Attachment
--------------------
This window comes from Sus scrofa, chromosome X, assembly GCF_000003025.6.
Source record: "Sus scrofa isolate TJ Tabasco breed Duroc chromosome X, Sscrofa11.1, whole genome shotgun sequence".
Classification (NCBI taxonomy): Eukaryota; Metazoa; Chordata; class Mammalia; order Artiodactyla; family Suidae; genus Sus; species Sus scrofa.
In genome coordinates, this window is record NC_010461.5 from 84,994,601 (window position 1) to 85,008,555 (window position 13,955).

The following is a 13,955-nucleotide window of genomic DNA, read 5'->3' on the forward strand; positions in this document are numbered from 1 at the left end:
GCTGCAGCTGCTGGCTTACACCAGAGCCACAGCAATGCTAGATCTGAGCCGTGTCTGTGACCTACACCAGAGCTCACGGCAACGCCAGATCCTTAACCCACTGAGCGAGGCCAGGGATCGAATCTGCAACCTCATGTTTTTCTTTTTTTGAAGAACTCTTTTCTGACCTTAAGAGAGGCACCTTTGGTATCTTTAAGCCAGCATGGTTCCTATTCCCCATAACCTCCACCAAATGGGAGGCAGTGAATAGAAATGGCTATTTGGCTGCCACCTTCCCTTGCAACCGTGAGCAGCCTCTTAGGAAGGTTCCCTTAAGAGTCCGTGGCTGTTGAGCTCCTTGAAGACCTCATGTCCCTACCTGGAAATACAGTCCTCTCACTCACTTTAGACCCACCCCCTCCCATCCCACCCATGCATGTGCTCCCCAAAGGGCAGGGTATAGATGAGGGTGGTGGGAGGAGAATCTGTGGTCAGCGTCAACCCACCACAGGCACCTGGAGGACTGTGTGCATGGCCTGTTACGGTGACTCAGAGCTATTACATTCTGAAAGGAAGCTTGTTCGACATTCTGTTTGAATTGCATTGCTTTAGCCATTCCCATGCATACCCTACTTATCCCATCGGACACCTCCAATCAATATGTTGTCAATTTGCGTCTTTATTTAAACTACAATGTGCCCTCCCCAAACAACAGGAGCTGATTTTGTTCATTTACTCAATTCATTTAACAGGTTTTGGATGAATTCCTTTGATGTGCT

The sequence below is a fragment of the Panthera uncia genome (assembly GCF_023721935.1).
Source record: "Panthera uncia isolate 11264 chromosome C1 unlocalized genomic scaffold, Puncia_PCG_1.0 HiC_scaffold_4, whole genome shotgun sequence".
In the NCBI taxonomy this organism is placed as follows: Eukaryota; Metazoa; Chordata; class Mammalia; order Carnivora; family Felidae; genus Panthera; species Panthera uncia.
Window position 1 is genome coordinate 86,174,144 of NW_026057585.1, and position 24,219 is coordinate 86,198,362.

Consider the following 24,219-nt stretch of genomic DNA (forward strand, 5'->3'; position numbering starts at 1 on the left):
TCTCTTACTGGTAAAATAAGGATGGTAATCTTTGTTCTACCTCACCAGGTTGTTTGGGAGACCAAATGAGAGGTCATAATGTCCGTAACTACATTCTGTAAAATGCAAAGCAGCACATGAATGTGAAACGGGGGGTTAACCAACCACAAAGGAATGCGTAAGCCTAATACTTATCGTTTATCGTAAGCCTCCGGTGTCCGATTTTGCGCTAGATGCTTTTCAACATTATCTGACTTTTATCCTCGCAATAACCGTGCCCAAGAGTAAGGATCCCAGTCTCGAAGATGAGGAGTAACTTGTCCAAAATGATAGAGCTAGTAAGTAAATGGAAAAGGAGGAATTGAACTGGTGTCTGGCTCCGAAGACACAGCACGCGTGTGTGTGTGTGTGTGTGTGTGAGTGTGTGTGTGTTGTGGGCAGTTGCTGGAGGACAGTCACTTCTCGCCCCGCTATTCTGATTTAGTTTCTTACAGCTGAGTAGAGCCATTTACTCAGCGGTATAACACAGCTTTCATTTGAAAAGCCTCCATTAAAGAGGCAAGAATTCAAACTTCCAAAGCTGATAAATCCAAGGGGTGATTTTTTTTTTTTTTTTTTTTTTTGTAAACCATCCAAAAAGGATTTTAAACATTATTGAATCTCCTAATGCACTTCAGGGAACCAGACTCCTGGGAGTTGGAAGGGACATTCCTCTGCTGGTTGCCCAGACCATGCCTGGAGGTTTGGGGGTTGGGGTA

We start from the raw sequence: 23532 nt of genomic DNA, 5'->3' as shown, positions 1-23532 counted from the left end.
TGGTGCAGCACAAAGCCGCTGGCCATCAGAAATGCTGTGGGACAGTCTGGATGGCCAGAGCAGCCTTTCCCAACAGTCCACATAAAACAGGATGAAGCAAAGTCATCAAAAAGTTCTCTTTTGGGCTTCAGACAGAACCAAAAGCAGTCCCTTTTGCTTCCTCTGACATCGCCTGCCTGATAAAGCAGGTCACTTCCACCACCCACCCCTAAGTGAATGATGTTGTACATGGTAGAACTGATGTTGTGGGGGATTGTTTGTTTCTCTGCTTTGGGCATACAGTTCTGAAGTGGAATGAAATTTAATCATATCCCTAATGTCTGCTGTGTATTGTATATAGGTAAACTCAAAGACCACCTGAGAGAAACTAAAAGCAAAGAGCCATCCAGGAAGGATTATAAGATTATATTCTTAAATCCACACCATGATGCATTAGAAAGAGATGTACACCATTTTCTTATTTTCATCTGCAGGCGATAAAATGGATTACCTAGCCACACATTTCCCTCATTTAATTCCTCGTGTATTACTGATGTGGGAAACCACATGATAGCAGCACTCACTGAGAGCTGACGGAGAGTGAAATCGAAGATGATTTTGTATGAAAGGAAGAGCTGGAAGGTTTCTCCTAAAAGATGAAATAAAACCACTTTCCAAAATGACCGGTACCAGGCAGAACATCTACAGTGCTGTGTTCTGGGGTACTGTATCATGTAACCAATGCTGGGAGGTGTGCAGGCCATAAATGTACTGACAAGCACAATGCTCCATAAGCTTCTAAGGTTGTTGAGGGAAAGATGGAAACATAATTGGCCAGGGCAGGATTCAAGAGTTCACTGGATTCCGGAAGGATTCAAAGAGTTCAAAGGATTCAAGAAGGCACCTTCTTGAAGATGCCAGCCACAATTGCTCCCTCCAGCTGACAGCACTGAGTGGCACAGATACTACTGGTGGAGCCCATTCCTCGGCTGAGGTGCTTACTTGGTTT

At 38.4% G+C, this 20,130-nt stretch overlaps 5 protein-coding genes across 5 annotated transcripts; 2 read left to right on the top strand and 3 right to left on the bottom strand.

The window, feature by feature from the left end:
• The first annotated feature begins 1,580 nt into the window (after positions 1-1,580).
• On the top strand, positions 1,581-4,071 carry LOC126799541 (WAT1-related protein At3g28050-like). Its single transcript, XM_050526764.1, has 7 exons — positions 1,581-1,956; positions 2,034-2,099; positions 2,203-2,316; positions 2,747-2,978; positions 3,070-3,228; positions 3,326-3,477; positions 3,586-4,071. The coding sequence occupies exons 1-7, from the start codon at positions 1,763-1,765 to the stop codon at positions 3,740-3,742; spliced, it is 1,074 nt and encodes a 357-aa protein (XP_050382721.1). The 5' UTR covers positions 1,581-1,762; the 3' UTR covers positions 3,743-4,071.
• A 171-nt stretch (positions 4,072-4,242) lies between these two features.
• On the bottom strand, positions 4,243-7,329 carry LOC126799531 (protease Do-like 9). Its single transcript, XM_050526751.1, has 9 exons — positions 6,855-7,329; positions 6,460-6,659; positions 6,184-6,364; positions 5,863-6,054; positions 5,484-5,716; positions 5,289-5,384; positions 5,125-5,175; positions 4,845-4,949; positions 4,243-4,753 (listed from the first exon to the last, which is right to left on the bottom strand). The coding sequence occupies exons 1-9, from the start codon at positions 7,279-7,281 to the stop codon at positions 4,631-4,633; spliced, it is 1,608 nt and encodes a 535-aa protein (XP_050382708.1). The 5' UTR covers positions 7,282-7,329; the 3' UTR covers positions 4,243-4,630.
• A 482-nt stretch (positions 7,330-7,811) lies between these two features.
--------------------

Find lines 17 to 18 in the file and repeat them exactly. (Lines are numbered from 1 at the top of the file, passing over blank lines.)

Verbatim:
• The first annotated feature begins 1,580 nt into the window (after positions 1-1,580).
• On the top strand, positions 1,581-4,071 carry LOC126799541 (WAT1-related protein At3g28050-like). Its single transcript, XM_050526764.1, has 7 exons — positions 1,581-1,956; positions 2,034-2,099; positions 2,203-2,316; positions 2,747-2,978; positions 3,070-3,228; positions 3,326-3,477; positions 3,586-4,071. The coding sequence occupies exons 1-7, from the start codon at positions 1,763-1,765 to the stop codon at positions 3,740-3,742; spliced, it is 1,074 nt and encodes a 357-aa protein (XP_050382721.1). The 5' UTR covers positions 1,581-1,762; the 3' UTR covers positions 3,743-4,071.